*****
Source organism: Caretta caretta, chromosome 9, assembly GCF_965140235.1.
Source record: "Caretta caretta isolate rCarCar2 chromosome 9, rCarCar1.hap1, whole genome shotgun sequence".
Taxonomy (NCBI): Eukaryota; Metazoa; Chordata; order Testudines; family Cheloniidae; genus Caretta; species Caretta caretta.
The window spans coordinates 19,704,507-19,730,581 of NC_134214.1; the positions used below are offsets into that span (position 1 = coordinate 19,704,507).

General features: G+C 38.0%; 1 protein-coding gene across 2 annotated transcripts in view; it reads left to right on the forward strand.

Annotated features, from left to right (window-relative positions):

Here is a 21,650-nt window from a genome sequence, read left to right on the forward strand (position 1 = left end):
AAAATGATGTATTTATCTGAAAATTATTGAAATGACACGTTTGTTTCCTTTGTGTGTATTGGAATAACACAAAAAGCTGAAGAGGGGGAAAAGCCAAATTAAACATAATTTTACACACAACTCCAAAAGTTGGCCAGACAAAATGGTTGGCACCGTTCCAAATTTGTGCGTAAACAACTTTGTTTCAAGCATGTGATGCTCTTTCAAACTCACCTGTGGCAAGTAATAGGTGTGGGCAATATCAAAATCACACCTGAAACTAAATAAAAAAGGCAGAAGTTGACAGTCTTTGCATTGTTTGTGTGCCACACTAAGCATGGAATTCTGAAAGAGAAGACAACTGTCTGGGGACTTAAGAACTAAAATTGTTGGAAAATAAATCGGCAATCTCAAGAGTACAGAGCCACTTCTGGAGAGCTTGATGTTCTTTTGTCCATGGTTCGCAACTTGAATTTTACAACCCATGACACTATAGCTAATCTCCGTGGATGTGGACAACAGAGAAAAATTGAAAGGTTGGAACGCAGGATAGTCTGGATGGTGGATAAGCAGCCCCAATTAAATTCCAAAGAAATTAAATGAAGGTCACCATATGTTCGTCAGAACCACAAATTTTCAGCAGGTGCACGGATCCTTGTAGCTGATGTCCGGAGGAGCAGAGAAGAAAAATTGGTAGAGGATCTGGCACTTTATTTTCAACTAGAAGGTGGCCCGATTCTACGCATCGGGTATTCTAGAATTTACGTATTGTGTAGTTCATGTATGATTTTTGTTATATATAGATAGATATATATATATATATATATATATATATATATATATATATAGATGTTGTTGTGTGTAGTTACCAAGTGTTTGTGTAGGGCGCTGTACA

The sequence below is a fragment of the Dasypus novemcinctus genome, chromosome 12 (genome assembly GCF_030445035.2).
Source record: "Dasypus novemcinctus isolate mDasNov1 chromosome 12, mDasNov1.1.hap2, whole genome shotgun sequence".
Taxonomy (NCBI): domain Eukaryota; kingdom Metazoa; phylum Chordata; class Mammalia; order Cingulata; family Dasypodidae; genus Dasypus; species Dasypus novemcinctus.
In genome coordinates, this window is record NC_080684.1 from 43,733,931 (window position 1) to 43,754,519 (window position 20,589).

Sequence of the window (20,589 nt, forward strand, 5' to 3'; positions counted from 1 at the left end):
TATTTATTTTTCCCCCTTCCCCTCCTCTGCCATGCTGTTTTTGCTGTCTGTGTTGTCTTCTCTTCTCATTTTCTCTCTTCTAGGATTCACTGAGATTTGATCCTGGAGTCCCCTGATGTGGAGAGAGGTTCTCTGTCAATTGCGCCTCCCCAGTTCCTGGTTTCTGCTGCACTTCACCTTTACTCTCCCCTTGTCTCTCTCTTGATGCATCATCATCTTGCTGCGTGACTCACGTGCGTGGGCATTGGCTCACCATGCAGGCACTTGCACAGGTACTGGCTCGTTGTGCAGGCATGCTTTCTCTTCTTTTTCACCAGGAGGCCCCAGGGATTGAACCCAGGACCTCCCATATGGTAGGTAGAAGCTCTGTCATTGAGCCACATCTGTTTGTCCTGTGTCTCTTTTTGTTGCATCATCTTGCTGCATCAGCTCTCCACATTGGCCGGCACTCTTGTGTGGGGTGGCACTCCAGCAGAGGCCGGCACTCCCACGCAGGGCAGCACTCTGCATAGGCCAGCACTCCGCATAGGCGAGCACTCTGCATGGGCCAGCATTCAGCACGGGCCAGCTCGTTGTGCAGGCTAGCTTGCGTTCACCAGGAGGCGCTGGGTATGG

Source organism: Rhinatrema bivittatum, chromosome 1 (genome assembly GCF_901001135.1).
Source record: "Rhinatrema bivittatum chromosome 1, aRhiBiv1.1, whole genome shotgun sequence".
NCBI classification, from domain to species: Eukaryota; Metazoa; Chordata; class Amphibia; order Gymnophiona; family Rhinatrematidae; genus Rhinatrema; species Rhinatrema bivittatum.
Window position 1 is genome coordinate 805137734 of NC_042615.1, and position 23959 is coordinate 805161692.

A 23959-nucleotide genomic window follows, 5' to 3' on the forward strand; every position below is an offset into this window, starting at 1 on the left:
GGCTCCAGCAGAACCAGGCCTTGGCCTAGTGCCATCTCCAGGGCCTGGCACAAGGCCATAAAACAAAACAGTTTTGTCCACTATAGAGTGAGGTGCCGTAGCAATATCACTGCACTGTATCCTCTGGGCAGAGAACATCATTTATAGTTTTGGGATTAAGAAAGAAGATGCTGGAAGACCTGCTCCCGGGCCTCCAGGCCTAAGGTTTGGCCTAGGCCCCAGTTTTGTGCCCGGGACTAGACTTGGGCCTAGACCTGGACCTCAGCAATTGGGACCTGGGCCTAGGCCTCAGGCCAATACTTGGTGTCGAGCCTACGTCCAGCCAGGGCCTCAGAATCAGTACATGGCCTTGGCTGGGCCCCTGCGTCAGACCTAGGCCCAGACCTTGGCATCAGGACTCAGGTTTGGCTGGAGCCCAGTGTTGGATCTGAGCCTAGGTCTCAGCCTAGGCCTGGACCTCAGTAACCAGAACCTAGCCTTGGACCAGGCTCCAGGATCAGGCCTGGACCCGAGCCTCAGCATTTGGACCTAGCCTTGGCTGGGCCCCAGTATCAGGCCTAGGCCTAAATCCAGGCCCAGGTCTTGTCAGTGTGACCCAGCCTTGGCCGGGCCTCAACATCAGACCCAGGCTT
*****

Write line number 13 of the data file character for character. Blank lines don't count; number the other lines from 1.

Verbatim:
Sequence of the window (20,589 nt, forward strand, 5' to 3'; positions counted from 1 at the left end):